So what happens when we delegate even more important decisions? What skills are we sacrificing in the name of convenience while using a machine?
We should be well aware that we cannot afford to delegate our ability to choose – in other words our free will – to an object.
Nevertheless Artificial Intelligence is certainly an enormous progress, a positive step forward that is providing companies with a considerable process efficiency, applied to any sector.
In fact, AI’s main advantage is saving a resource that we are increasingly lacking today: time.
Its processing speed allows you to accelerate and automate all those high effort and time-consuming activities, which do not require great interpretative efforts, leaving humans time for all the strategic thinking, the so-called human quid.
A notable example of this is the one cited by Paolo Benanti in his TED Talk “Topoi or digital myths”: the application of AI in the medical field – a very delicate sector – in the UK.
Doctors are supported by the language analysis and data interrogation capabilities of Artificial Intelligence in making the first general diagnoses, but they obviously never lose their human and personal responsibility in verifying the data empirically and in taking the final decision about how the patient should be treated.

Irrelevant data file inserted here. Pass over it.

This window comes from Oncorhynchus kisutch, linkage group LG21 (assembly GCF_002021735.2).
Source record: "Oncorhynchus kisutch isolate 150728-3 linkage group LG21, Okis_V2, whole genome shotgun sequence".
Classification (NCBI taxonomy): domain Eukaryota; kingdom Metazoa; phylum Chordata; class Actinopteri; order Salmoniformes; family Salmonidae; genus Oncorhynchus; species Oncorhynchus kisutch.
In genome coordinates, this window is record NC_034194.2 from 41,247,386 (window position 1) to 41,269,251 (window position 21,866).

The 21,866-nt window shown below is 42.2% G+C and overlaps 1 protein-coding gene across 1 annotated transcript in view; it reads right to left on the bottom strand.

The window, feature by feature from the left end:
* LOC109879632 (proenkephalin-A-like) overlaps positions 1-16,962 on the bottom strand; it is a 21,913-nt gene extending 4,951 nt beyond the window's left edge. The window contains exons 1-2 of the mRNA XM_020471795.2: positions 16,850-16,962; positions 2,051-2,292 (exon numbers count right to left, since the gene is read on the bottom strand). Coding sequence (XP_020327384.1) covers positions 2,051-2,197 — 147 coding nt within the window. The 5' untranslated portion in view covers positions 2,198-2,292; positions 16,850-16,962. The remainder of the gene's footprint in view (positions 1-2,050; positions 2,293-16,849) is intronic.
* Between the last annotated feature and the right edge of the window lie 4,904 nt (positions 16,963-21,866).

Another positive application of AI is its support in industrial processes to optimize and make sustainable the production and logistics, with resulting improvements in terms of consumption and environmental impact.
AI is also used today to enhance Marketing performance: MarTech is based precisely on the management and processing of large amounts of data, which are enriched, segmented and activated using intelligent algorithms.
MarTech is on the rise and is facing new challenges in building processes more smoothly than before, combining data, human skills and technology.
This does not necessarily imply greater complexity, on the contrary: the wide availability of AI and Machine Learning solutions allows companies to connect different solutions with the so-called low-code or even no-code approach, i.e. without complicating their existing business systems.
According to a recent study by Gartner, in fact, marketing technologies and business intelligence tools are becoming more and more strategic for companies of all sizes and industries, respectively growing by + 50% and + 41% as adoption metrics.
Self-awareness and interpretation: the ethical doubt of AI
In a historical moment in which we will be increasingly supported by tools that facilitate our choices and increase our human capacity and intelligence, freeing us from repetitive actions, the greatest challenge is to keep a balance between the positive opportunity to enhance our human intelligence and the negative risk of a loss of awareness and self-determination.
Therefore, there is an ethical theme related to AI Governance, underlying the way we use Artificial Intelligence and how it integrates with our humanity.